Lincare Agreed to Pay $875,000 to Settle W-2 Phishing Scam Lawsuit

Lincare Inc, a respiratory therapy supplier company, agreed to pay $875,000 as settlement for a class-action lawsuit filed by its employees whose W-2 information was exposed. The data breach incident occurred on February 3, 2017 when an employee of the human resources department responded to a phishing scam. The employee apparently got an email from a high-level executive asking for copies of W-2 information of the company’s employees. Thinking that it was a genuine request, the HR employee responded with the requested information.

When Lincare discovered the accidental disclosure of employee information, the affected persons were notified and offered credit monitoring and identity theft insurance for two years as well as free remediation services.  However, three employees namely Patricia Smith, Andrew Giancola and Raymond T. Scott, filed a lawsuit against Lincare on October 16, 2017. The allegations include negligence, breach of fiduciary duty, breach of implied contract and violation of Florida’s Deceptive and Unfair Trade Practices Act.

The lawsuit ended in a settlement where Lincare agreed to pay $875,000 without admission of liability. Class members will be compensated with the total amount of $550,000. The balance of $325,000 is reserved for compensating class members who experience eligible incidents like opening of a fraudulent credit card, filing a fraudulent tax or applying for a fraudulent loan.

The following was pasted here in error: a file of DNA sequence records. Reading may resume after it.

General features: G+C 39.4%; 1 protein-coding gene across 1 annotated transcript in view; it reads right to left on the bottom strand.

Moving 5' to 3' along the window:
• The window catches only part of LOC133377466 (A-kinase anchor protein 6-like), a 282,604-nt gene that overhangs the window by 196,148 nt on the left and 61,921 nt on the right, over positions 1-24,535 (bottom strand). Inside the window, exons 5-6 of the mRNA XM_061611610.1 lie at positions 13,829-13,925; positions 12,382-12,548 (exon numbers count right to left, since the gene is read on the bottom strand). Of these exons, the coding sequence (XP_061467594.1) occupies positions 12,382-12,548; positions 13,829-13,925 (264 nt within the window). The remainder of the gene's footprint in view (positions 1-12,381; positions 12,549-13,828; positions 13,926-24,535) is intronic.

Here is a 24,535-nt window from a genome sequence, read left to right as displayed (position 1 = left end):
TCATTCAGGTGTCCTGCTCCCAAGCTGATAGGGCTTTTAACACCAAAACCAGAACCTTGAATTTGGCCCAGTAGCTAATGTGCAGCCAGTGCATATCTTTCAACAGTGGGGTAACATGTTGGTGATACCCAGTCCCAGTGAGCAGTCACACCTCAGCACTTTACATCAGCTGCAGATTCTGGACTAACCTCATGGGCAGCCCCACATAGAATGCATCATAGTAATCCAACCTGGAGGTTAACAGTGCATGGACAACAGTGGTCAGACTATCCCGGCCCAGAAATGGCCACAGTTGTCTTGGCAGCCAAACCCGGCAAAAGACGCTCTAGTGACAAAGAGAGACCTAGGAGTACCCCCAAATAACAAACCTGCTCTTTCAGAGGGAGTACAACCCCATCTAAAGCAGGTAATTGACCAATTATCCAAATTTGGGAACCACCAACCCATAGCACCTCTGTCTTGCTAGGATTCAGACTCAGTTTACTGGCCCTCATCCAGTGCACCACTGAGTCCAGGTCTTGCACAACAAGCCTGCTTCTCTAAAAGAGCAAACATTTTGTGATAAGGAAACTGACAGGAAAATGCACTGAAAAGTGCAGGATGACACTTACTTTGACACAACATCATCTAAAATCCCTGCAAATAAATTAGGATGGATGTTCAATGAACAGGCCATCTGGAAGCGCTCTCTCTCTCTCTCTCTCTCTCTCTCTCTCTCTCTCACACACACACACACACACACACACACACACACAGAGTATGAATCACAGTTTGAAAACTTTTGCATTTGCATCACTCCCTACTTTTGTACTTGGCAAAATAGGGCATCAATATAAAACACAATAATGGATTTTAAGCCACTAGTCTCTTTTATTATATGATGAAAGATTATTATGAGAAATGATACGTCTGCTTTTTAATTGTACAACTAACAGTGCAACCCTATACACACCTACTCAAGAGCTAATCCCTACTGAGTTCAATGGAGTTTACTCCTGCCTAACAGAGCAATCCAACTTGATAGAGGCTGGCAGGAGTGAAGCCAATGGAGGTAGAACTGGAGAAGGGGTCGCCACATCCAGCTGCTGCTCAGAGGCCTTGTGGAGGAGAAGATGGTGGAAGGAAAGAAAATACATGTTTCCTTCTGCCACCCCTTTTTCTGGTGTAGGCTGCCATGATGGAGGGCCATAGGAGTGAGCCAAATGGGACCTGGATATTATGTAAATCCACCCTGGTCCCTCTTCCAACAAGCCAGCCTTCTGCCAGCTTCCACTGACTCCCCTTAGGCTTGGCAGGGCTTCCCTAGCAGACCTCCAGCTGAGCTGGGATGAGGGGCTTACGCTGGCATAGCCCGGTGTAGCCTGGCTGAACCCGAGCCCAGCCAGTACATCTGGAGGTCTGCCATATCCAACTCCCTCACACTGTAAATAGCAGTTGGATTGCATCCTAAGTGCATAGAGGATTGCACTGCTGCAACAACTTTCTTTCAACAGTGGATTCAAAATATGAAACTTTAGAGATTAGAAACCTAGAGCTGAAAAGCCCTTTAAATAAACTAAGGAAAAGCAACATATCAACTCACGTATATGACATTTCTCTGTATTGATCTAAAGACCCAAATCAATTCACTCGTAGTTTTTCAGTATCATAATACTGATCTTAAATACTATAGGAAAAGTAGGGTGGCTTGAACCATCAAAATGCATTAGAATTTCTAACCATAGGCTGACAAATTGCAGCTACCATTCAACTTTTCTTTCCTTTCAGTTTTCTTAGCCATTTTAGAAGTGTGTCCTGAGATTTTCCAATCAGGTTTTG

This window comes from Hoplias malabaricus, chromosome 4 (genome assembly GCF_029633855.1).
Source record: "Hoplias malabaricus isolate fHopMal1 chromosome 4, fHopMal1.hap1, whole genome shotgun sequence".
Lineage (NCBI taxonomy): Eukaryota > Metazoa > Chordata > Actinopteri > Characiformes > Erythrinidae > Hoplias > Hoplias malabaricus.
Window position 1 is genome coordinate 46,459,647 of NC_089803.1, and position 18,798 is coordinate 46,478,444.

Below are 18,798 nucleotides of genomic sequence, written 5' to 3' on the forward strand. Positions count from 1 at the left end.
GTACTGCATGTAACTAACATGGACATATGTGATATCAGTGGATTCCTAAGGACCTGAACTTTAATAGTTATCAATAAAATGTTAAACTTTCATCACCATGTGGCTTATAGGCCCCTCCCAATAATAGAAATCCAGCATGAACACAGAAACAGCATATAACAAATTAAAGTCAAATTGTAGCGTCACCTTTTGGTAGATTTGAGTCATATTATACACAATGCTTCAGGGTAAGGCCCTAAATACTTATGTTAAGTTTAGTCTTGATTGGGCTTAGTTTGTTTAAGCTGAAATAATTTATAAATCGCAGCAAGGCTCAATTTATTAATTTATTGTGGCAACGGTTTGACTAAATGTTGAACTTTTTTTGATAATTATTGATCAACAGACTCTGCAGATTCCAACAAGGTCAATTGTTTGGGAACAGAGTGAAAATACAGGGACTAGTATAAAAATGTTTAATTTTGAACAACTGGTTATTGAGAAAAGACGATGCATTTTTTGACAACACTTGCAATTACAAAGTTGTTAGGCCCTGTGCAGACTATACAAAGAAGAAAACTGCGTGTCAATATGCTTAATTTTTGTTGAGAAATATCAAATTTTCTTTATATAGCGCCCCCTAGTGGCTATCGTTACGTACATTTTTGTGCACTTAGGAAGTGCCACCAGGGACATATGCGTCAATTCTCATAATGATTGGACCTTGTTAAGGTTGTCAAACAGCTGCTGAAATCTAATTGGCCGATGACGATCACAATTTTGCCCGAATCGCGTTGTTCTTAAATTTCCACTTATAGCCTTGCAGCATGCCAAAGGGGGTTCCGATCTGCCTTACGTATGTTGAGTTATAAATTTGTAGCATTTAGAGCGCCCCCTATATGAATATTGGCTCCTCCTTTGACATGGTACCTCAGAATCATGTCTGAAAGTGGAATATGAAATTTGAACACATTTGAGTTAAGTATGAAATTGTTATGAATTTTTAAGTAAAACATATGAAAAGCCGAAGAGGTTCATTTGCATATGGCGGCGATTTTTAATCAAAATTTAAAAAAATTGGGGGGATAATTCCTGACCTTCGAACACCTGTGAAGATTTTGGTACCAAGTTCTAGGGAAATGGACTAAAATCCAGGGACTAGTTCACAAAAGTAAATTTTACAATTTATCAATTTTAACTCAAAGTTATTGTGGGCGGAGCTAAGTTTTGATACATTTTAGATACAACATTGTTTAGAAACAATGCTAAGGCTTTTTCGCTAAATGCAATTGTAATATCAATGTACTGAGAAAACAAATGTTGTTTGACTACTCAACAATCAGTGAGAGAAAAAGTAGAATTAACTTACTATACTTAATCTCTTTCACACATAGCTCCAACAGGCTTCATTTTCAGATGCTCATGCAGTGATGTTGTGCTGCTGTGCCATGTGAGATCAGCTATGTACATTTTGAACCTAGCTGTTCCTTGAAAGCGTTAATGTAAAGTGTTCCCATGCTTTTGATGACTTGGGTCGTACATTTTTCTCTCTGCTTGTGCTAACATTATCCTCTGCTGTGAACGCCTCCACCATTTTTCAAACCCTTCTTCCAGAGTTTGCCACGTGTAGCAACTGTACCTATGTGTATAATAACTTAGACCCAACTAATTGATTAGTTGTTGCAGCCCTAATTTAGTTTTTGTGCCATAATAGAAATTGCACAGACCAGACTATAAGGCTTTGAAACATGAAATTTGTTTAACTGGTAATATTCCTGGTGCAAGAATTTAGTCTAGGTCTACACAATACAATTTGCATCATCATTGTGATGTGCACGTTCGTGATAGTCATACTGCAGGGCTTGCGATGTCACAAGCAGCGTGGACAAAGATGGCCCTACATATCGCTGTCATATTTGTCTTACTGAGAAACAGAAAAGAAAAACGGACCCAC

W-2 phishing scams have increased in the past year with over 100 U.S. organizations becoming victims especially during the tax season. The W-2 information of over 120,000 employees had been exposed, many of which had been used for filing fraudulent tax returns and stealing identity.

Usually the W-2 phishing scams involve Business Email Compromise (BEC) attacks where a scammer poses as a senior executive asking an employee in the finance or HR department to provide copies of the employees’ W-2 forms via email. Sometimes, an executive’s email address is spoofed; at other times, the executive’s email account is used. The scammer gains access to the account through a phishing attack or by using a brute force attack to guess weak passwords. Because most employees trust their senior executives and are unwilling to question requests, they fall victim to the phishing email.

Databreaches.net has reported 145 W-2 phishing attacks in 2016 and more than 100 attacks in 2017. The actual figure is likely higher since not all companies report such incidents. To avoid falling victim to such attacks, here are some administrative and technical measures:

Install spam filtering solutions to reduce phishing emails received and block spoofed emails. However, this is not enough to block emails from compromised email accounts.

  • Give additional security training of HR, finance and payroll employees.
  • Make internal policies that do not allow executives to ask for W2 information via email.
  • Make policies requiring verification by phone or personal appearance when requesting W-2 information.